Thank you to The Mars Generation advisory board member Nujoud Merancy for writing this guest post about the key to spaceflight.
Spaceflight is hard. This is a well known fact to the engineers, scientists and astronauts that contribute in this industry. Regardless of your background, if you’ve made it to these pages, you probably have some understanding of this inherent difficulty. The factors that make space hard are numerous: the environment, the complexity of the vehicles, the costs, the politics and the time all play a role. These are all interrelated factors–the need to save cost by using a smaller rocket demands a lighter perhaps more complex vehicle to survive the stresses of launch. Optimizing for the vehicle then takes more time, rather than just being able to slap some hardware together. Each spacecraft is built for specific purposes, and each demands new engineering. The trials of a program don’t end at launch where, in particular for exploration, the time and challenge of the flight increase with distance.
As an example, there was a tremendous response recently to the New Horizons recent flyby of Pluto. The pictures and data being returned mesmerized pop culture, Twitter and the media. The mission seemed instantaneous… that is, except to those behind it. NASA green-lighted the mission in 2002, designed and built it in four years on shoestring budget, and launched in January of 2006 before spending nine years traveling thorough the vastness of space to bring those images to us. In this time, children were born, started walking and are now in high school, and the spacecraft flies on. The construction of the International Space Station, something I am proud to have contributed to, took thirteen years without even considering the years before of design, political debate and development.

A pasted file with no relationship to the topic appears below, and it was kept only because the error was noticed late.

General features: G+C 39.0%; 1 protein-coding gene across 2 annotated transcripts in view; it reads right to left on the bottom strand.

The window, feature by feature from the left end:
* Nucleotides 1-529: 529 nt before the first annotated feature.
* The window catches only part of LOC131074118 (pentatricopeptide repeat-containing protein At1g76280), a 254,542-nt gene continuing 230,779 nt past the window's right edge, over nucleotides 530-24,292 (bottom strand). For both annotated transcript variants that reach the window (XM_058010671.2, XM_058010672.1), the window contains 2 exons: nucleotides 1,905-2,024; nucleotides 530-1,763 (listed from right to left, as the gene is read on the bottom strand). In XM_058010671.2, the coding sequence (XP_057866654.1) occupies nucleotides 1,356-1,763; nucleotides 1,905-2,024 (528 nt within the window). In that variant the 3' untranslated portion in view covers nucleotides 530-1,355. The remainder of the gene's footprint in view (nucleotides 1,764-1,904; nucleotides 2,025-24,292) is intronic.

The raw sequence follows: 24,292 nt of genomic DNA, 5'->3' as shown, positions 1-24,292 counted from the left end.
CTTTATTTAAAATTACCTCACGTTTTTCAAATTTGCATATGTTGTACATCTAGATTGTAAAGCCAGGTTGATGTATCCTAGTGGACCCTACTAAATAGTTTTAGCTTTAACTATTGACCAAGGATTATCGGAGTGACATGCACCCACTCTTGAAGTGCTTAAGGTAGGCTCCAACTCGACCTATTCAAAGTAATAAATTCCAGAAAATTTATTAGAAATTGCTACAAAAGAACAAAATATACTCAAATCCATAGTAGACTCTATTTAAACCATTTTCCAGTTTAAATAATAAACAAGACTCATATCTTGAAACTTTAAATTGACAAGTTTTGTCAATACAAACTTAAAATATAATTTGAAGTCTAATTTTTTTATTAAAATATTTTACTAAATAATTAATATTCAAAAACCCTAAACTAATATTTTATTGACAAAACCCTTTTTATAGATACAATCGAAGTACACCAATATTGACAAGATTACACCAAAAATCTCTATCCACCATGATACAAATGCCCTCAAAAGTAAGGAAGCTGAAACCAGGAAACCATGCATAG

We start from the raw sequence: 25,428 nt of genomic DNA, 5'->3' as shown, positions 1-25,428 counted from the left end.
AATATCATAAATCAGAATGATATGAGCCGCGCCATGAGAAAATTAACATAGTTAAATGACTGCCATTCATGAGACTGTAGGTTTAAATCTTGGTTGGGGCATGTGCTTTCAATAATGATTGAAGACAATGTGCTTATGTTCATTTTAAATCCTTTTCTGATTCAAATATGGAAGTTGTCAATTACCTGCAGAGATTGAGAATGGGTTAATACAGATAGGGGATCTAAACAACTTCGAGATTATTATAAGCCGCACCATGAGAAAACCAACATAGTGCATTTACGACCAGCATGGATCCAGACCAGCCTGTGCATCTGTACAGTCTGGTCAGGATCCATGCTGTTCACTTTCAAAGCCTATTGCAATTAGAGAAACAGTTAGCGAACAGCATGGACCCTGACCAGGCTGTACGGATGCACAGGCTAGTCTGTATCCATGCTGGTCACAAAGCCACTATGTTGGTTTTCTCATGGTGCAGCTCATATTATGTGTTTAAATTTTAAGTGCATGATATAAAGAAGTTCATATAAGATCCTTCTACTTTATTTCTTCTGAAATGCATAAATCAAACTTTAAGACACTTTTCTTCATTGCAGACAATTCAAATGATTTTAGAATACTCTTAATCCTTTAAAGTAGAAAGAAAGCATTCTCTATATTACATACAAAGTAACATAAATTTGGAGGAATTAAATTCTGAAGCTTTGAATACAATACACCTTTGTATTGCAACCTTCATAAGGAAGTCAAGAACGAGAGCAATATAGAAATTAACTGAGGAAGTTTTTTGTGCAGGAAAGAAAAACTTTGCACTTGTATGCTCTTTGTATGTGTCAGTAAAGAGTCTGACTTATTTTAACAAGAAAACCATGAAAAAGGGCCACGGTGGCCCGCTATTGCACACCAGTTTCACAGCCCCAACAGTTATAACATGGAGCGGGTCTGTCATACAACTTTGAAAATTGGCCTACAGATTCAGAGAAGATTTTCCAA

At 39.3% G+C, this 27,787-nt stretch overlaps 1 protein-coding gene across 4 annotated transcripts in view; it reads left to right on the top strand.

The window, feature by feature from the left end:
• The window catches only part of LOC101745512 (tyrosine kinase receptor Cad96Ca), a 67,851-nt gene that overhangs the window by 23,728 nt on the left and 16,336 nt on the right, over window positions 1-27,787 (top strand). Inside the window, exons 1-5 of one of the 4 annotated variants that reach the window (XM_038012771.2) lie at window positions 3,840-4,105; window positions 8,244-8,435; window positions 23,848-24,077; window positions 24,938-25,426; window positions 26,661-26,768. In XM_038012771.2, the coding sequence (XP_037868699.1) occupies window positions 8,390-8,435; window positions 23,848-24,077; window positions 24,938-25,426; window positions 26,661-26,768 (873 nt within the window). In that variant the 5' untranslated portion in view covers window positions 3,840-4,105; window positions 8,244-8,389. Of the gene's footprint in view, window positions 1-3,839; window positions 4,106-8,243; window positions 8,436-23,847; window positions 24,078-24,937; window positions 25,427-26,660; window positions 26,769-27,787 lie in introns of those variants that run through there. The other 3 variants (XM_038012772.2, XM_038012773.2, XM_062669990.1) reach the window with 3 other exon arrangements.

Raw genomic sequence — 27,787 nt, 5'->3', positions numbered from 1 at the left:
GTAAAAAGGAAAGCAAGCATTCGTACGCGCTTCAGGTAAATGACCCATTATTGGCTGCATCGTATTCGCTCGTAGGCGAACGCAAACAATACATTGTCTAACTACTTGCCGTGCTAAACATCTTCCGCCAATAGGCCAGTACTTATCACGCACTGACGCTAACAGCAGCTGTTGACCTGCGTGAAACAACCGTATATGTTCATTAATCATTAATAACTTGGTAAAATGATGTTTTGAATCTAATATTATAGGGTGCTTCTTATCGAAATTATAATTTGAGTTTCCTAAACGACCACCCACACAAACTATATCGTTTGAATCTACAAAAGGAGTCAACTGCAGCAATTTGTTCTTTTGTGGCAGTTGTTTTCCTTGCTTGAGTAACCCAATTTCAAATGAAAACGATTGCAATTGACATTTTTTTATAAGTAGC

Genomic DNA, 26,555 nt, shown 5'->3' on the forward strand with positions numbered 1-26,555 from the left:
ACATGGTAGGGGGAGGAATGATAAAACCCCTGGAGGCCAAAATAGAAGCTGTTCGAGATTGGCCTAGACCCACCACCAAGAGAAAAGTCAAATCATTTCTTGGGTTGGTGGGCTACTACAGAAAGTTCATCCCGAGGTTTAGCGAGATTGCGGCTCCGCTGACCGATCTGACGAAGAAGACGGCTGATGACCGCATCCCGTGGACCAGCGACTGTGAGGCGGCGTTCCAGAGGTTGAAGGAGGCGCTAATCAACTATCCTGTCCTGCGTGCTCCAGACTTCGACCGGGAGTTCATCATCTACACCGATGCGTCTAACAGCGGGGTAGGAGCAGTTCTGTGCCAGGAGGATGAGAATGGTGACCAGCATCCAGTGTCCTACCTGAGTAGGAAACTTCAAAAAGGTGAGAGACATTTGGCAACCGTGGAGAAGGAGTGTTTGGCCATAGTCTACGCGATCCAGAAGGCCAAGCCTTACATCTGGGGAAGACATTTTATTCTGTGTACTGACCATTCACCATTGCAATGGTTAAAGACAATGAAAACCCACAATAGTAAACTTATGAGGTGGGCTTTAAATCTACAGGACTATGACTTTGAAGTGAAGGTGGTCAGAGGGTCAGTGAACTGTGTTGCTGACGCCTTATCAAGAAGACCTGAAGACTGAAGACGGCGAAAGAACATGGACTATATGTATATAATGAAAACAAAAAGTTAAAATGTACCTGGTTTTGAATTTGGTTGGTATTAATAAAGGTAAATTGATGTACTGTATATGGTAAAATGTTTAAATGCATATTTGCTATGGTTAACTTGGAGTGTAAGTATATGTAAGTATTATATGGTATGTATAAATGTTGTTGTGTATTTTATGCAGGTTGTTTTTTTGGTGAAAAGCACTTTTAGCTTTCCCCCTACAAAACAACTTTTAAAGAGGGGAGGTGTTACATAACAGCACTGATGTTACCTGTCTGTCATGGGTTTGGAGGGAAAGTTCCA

So what is the key to spaceflight in the face of these challenges?
For all levels of engineering, from university to program management, successful people are those that just keep going regardless of what is thrown at them. Engineering is notoriously the hardest general category of college degrees with the dropout rate reported as high as 60%. But the real secret is not that the 40% that stayed in were all magically smarter, but they did have persistence. They showed up, they just kept trying and eventually made it. That skill translates to the work environment where they take on the question of “how?” and make it real. Making real machines, solving real problems and producing real products takes persistence. Every engineer has stories of failed designs or tests they had to redo. Picking up and fixing it is hallmark of engineering.
Using this persistence is necessary to face programs that stretch for years, missions that last decades, and will be required facing the challenges inherent in the Journey to Mars. There are no shortcuts ahead. There will be much debate on which vehicle, which mission, or which contract mechanism to use, but there is one ingredient required in any scenario: Persistence.
So I invite you to join us. Bring your energy, be fierce, be kind, but most of all, be persistent.